Some of the homeowners have engaged lawyers to put opposing submissions to the unitary plan hearings panel. The land was designated a “Site of Value to Mana Whenua” when the Unitary Plan was notified in September 2013 – but the residents say no one told them.

Under current rules, property owners within a 200m “buffer zone” of these sites may need to obtain a cultural impact assessment from iwi for additions or redevelopment.

Mana whenua groups (iwi or hapu whose “customary authority” over an area is recognised) may recommend design changes to recognise the cultural and spiritual significance of the area or to avoid works which cause offence.

A 200 m buffer zone from any Maori heritage recognised location, and now they want to be able to tell you what paint colour you can or can not use.  I bet you can’t have a statue of Shiva in your garden either.   Read more »

Brownmail letter enrages locals

We know that Auckland Council has turned simple planning into a minefield of nonsense. The Proposed Unitary Plan couldn’t be more complicated and draconian if it tried.

But now the Council has peeved off the Paritai Drive jet-set with some tricky underhanded Maori sites of significance listings.

Gilda Kirkpatrick is the socialite married to Property mogul James. She calls it like it is, has rallied the local troops – smoking out the bulldust, asking why a past event should warrant Council’s actions.

The form letter posted to numbers “68 to 110a Paritai Drive” was not well-received by Gilda Kirkpatrick at No. 90, nor most of her well-heeled neighbours.

The April 9 letter from Ngati Whatua Orakei advised some of Auckland’s most envied property owners they were sitting on a “Site of Significance to Mana Whenua”, to be listed in the unitary plan. The plan “requires consultation with affected iwi to ensure any development respects the cultural values and associations with that site”. What rankled Kirkpatrick, and others, was that they’d missed the opportunity to lodge opposing submissions – that deadline had passed 14 months earlier. Any neighbours (or their lawyers) who’d studied the daunting draft of the unitary plan had not recognised the name: Onepu Whakatakataka. No maps pinpointed the site.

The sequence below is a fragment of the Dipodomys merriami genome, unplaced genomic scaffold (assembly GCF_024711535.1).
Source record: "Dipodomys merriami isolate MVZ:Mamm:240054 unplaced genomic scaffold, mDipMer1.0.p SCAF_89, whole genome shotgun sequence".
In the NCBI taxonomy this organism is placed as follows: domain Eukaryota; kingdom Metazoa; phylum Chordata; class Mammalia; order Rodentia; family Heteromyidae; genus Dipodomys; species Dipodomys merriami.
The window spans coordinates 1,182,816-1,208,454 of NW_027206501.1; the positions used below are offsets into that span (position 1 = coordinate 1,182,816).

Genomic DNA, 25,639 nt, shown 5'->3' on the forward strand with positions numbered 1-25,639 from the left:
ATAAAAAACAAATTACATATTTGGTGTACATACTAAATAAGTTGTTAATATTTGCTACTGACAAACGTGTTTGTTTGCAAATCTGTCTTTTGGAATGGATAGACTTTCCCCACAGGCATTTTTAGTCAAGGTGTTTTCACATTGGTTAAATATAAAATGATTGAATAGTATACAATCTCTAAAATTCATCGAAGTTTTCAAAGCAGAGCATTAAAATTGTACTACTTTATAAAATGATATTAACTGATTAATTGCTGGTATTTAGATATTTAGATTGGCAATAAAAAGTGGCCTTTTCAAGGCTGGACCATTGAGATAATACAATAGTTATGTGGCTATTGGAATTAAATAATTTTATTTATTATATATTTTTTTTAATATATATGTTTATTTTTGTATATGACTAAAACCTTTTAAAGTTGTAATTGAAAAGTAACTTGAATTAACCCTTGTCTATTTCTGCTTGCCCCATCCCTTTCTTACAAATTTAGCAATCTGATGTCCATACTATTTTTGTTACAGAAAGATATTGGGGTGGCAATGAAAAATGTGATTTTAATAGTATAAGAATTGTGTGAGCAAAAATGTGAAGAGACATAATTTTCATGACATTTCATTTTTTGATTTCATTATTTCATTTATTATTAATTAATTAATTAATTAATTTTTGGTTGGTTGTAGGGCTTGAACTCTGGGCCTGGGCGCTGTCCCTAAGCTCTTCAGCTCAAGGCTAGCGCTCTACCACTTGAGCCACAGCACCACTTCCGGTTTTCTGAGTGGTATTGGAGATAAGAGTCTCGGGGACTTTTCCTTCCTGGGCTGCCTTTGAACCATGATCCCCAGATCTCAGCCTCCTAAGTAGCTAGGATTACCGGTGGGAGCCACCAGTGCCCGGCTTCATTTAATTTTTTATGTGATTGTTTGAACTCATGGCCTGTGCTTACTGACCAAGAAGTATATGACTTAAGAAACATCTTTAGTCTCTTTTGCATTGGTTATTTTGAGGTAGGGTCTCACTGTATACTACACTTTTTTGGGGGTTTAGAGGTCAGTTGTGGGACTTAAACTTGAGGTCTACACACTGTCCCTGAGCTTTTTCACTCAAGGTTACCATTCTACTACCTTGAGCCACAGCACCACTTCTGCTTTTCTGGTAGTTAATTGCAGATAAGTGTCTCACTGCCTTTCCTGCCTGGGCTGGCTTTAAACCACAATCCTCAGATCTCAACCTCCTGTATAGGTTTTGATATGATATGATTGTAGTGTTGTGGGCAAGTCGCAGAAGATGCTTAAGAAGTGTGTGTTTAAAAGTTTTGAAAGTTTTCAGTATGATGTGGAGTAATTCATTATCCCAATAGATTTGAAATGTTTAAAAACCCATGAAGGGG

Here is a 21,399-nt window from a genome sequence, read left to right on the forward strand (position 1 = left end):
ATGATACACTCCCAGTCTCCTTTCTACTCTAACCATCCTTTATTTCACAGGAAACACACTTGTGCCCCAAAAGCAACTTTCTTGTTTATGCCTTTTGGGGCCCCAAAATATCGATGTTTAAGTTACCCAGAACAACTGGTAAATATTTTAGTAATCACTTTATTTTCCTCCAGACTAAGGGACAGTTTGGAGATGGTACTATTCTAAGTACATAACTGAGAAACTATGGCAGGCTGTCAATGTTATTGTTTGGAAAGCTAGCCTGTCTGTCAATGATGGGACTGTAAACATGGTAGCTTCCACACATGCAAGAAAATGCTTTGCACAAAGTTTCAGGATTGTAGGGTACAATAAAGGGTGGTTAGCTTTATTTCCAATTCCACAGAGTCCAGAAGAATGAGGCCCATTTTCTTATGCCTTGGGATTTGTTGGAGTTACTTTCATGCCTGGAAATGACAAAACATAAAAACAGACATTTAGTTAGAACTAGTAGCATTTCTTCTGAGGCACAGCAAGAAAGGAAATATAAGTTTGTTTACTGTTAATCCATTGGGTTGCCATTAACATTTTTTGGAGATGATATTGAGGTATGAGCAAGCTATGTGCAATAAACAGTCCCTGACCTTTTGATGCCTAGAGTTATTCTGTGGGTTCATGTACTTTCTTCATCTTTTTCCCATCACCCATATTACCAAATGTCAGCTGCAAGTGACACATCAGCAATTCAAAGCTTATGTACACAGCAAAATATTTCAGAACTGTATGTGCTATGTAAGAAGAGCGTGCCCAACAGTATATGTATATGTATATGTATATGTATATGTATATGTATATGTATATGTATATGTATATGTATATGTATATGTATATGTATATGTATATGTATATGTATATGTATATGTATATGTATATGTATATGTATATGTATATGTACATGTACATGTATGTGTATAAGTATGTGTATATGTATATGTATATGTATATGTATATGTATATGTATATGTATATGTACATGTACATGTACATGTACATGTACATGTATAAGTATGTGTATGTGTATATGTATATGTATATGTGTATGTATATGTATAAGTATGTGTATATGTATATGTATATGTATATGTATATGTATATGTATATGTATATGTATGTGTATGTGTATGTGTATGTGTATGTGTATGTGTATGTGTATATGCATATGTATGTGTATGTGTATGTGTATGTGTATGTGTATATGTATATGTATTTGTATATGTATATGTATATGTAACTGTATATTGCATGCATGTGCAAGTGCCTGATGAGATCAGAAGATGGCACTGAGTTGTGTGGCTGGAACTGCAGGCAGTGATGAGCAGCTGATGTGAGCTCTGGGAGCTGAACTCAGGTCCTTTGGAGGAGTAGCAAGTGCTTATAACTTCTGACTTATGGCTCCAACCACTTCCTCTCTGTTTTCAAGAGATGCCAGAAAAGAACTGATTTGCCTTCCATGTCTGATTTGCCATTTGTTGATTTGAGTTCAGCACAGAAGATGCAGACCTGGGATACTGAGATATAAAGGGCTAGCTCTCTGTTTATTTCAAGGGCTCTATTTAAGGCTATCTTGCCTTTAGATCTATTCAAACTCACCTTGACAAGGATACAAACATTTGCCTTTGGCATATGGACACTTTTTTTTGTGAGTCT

Residents of 30 to 40 years’ standing had never heard the name used for the point at the street’s western end (some knew it as Hobson Pt), where views stretch across Hobson Bay to Mt Eden, to the city, and out to the harbour and gulf.  Read more »

No surprises here as Ngati Whatua go to court

The brownmail starts. Ngati Whatua are going to court.

I wonder when the taniwha is going to turn up?

Auckland iwi Ngati Whatua has confirmed it will seek a judicial review of Government’s plan to sell off Crown land to private developers.

The iwi said this afternoon it had filed a statement of claim in the High Court in Auckland to seek a ruling on its right of first refusal on surplus land in Auckland.

“Ngati Whatua is working closely with the government to get more houses built,” iwi spokesman Ngarimu Blair said in a statement.   Read more »

Nick Smith was wrong, Iwi are going to court

Nick Smith’s ongoing omnishambles trundles forward and as predicted here Iwi are going to court.

Housing Minister Nick Smith says it is “disappointing” iwi are taking legal action on the issue of ‘first right of refusal’ and he would prefer the matter is settled out of court.

Ngati Whatua and Waikato-Tainui yesterday challenged the Government’s interpretation of ‘right of first refusal’ in light of Budget moves to free up surplus land in Auckland for private housing developments.

“It’s a little bit disappointing, it certainly wasn’t raised when I met with the 13 iwi [yesterday],” Mr Smith said on Newstalk ZB this morning.  Read more »

Yep, Nick Smith really should give Daryl Kerrigan a call

Someone really does need to tell Nick Smith he’s dreamin’.

Housing Minister Nick Smith has just had a hui with Auckland’s 13 iwi who claim first right of refusal on up to 500 hectares of public land earmarked for housing.

“I emphasized to them that the Government is absolutely committed – both in spirit and in word – to ensure that their Treaty obligations are respected,” Mr Smith says.

Iwi took exception to treatment by the Crown over plans to develop huge tracts of land.

They say they would normally be given first rights but a clause allows the Government to sell public land for social purposes.

Mr Smith is reassigning education and transport land to state housing land.

Read more »